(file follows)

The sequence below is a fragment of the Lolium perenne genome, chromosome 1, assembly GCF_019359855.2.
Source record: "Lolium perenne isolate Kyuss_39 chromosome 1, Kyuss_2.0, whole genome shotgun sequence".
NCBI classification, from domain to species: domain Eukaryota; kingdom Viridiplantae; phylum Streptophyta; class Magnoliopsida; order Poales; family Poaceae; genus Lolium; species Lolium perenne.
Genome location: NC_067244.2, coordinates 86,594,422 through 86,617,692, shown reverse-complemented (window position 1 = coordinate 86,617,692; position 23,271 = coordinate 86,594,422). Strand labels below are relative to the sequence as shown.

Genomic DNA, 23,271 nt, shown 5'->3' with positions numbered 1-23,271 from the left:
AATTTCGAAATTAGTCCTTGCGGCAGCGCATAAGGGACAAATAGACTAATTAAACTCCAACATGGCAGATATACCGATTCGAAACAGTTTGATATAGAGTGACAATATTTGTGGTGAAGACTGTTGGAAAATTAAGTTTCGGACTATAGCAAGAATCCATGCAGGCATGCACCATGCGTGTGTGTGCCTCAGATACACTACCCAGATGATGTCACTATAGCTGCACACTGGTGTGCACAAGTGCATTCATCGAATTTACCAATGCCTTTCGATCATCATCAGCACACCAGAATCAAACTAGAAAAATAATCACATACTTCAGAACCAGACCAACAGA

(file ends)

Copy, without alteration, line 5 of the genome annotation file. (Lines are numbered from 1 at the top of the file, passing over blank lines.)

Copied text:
Genomic DNA, 23,271 nt, shown 5'->3' with positions numbered 1-23,271 from the left: